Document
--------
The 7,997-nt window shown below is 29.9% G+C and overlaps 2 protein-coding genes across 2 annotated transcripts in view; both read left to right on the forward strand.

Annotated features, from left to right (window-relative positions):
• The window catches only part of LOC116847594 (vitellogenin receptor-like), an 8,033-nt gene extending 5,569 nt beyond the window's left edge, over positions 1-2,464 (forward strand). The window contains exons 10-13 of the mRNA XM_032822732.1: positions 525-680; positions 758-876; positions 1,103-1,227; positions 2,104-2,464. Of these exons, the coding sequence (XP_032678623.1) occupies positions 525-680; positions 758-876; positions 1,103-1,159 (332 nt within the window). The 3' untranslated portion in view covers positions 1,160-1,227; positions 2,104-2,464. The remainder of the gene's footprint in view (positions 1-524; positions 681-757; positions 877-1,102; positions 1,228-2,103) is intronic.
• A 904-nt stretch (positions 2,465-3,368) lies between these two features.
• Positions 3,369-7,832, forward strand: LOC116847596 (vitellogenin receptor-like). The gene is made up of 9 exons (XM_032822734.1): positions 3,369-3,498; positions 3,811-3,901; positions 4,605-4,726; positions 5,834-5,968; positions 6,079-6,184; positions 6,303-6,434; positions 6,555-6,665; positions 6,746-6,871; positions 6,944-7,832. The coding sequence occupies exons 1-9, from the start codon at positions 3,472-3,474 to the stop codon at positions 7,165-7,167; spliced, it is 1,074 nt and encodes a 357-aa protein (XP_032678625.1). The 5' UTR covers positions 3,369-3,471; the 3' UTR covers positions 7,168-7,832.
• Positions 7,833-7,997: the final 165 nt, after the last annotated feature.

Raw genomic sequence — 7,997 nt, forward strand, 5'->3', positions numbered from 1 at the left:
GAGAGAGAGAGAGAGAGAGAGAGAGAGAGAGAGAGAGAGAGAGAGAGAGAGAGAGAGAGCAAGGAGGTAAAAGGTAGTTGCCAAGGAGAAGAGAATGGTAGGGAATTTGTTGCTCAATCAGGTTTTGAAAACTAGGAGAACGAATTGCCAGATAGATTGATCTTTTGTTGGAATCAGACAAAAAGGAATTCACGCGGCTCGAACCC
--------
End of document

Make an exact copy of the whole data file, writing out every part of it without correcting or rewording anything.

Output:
The 7,997-nt window shown below is 29.9% G+C and overlaps 2 protein-coding genes across 2 annotated transcripts in view; both read left to right on the forward strand.

Annotated features, from left to right (window-relative positions):
• The window catches only part of LOC116847594 (vitellogenin receptor-like), an 8,033-nt gene extending 5,569 nt beyond the window's left edge, over positions 1-2,464 (forward strand). The window contains exons 10-13 of the mRNA XM_032822732.1: positions 525-680; positions 758-876; positions 1,103-1,227; positions 2,104-2,464. Of these exons, the coding sequence (XP_032678623.1) occupies positions 525-680; positions 758-876; positions 1,103-1,159 (332 nt within the window). The 3' untranslated portion in view covers positions 1,160-1,227; positions 2,104-2,464. The remainder of the gene's footprint in view (positions 1-524; positions 681-757; positions 877-1,102; positions 1,228-2,103) is intronic.
• A 904-nt stretch (positions 2,465-3,368) lies between these two features.
• Positions 3,369-7,832, forward strand: LOC116847596 (vitellogenin receptor-like). The gene is made up of 9 exons (XM_032822734.1): positions 3,369-3,498; positions 3,811-3,901; positions 4,605-4,726; positions 5,834-5,968; positions 6,079-6,184; positions 6,303-6,434; positions 6,555-6,665; positions 6,746-6,871; positions 6,944-7,832. The coding sequence occupies exons 1-9, from the start codon at positions 3,472-3,474 to the stop codon at positions 7,165-7,167; spliced, it is 1,074 nt and encodes a 357-aa protein (XP_032678625.1). The 5' UTR covers positions 3,369-3,471; the 3' UTR covers positions 7,168-7,832.
• Positions 7,833-7,997: the final 165 nt, after the last annotated feature.

Raw genomic sequence — 7,997 nt, forward strand, 5'->3', positions numbered from 1 at the left:
GAGAGAGAGAGAGAGAGAGAGAGAGAGAGAGAGAGAGAGAGAGAGAGAGAGAGAGAGAGCAAGGAGGTAAAAGGTAGTTGCCAAGGAGAAGAGAATGGTAGGGAATTTGTTGCTCAATCAGGTTTTGAAAACTAGGAGAACGAATTGCCAGATAGATTGATCTTTTGTTGGAATCAGACAAAAAGGAATTCACGCGGCTCGAACCC